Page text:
Eagle Lake, ME
Portions of this write up taken from ‘Allagash Tramway Restoration Gaining Steam’
By Matt LaRoche, Superintendent of Allagash Wilderness Waterway
Nestled deep in the Maine woods near the northwest end of Chamberlain Lake sit the rusting hulks of two large boilers; the remnants of a steam-powered, mechanical, log-moving apparatus that operated more than a century ago. This engineering marvel was developed to move the vast quantity of pine and spruce logs from the shores of Eagle and Churchill Lakes to Chamberlain Lake where they could be driven down through Telos, Webster Stream and the East Branch of the Penobscot River, and eventually to the lucrative Bangor lumber market. The tramway was essentially a miniature railroad pulled by a 6,000 foot long cable loop. The steel “trucks” attached to the cable carried logs across the 3,000 foot isthmus separating Eagle and Chamberlain lakes. As the logs dropped off at the Chamberlain end, the empty trucks looped underneath to a lower track and returned to Eagle Lake for another load.
The remnants of the Allagash Tramway, which operated from 1903-1907, include the large sprocket wheel, boilers, and scattered pieces of trucks, clamps, and track. During the summer and fall of 2012, restoration of a twenty five foot section of the tramway is set to take place. To see more of the tramway, visit the Patten Lumbermen’s Museum. There you will find two of the Allagash Tramway's “trucks” and clamps mounted on a wooden structure, as they would have been in operation.
Eagle Lake is one of the few places in the world where you can be hiking through a remote wilderness and suddenly be looking down the nose of two steam locomotives. These locomotives are what remain of the Eagle Lake and West Branch Railroad, which replaced the Tramway in 1927. The railroad cars were loaded with 4 foot pulpwood at Eagle Lake and travelled to Umbazooksus where they were unloaded. From Umbazooksus, the logs travelled down the Penobscot River to the Millinocket and East Millinocket paper mills. In an average week, more than 6,500 cords of wood moved via the Eagle Lake and West Branch Railroad. The railroad remained in operation until 1933. When the railroad stopped operating, both locomotives were relatively obsolete and not worth the cost of transporting out of the Allagash area. Instead, they were stored inside a shed at the Eagle Lake facility where they remain today.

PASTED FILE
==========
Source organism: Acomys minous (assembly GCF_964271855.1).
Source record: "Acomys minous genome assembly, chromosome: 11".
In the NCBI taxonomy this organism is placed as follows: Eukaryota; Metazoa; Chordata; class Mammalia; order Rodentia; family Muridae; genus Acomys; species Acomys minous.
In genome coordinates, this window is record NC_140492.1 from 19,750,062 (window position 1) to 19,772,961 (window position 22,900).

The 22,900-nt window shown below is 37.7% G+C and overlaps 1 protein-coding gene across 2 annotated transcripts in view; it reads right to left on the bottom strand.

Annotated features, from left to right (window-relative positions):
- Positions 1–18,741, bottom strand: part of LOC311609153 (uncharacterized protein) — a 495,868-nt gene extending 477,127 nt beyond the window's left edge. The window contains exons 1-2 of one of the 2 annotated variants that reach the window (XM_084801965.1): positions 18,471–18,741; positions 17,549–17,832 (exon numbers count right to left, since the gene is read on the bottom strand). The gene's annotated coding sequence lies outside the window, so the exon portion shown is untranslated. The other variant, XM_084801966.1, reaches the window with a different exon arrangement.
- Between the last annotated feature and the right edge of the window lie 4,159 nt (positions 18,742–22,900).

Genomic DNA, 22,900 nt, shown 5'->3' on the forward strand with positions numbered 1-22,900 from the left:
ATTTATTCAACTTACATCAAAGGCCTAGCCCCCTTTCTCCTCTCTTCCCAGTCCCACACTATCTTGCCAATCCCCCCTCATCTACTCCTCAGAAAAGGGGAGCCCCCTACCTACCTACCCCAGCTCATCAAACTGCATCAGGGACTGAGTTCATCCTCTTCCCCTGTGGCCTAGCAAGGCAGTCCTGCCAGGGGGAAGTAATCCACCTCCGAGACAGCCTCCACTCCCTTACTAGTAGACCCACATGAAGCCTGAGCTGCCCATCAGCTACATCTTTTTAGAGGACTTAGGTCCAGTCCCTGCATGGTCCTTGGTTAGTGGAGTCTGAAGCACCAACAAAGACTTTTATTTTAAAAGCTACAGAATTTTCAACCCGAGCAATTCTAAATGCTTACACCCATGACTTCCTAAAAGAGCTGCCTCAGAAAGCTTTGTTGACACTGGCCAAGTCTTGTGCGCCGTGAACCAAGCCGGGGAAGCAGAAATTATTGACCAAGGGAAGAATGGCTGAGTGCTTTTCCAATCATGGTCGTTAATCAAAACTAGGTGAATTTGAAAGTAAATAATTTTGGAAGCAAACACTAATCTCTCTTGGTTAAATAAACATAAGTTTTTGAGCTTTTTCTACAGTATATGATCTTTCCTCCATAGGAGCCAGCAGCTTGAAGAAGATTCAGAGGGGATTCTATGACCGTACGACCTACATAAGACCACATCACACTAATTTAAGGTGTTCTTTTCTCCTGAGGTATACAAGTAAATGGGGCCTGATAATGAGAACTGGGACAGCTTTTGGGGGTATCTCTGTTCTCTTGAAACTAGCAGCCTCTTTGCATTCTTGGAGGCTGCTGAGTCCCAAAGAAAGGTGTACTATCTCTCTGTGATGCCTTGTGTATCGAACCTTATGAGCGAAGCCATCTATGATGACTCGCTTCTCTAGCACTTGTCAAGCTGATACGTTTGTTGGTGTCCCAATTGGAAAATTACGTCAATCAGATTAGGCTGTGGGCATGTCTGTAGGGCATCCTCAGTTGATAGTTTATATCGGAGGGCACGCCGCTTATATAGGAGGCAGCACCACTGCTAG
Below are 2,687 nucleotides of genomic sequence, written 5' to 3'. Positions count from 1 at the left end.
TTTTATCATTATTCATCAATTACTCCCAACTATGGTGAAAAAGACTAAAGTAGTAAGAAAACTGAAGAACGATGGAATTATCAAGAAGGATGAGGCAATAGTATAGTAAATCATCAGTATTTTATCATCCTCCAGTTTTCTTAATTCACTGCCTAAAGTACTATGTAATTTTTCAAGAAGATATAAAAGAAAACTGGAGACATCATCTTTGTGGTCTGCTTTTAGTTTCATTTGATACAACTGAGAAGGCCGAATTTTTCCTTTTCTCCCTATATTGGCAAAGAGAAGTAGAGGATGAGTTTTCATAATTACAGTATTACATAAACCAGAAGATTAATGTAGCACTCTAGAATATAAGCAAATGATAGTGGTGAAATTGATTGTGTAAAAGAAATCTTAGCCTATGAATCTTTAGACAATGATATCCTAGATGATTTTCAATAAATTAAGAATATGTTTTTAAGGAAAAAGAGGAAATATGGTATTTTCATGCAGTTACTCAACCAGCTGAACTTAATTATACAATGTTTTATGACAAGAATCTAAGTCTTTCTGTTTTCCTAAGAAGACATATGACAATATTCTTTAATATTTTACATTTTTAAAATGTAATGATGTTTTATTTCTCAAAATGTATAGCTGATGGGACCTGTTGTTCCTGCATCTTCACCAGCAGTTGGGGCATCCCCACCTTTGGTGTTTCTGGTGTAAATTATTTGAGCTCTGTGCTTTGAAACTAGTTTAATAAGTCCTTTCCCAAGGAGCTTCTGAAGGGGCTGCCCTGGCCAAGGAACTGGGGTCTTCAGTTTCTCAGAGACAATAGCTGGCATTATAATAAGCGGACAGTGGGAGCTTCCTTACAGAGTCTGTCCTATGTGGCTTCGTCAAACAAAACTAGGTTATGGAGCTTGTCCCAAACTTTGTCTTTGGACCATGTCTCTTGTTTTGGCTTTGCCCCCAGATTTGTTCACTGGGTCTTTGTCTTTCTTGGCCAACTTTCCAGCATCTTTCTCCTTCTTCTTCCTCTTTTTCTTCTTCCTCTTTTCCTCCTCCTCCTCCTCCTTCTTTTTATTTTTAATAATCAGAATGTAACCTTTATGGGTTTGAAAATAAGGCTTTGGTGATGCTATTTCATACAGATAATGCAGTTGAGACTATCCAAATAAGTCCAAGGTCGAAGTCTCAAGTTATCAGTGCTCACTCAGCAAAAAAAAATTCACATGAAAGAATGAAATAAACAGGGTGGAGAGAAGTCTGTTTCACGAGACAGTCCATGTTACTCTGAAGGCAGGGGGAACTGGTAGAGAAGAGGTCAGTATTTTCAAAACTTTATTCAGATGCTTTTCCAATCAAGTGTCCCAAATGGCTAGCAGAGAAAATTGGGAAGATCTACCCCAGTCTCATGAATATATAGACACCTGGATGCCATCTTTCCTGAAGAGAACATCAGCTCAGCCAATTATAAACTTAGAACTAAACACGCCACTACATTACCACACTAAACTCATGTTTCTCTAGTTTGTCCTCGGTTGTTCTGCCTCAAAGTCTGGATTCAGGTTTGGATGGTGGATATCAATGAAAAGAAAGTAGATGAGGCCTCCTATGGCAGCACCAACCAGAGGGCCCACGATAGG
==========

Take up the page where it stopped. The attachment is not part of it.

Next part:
There are no roads or maintained hiking trails leading to the tramway. To reach this historic site, you can put-in a canoe at Indian Stream and paddle five miles to the Tramway & Eagle Lake and West Branch Railroad. For more information about this site, visithttp://www.maine.gov/doc/parks/programs/history/allagash/tram.htm orhttp://www.maine.gov/doc/parks/history/allagash/rr.htm. To assist in restoration efforts, please contact Matt LaRoche, at 695-3721 ext. 4.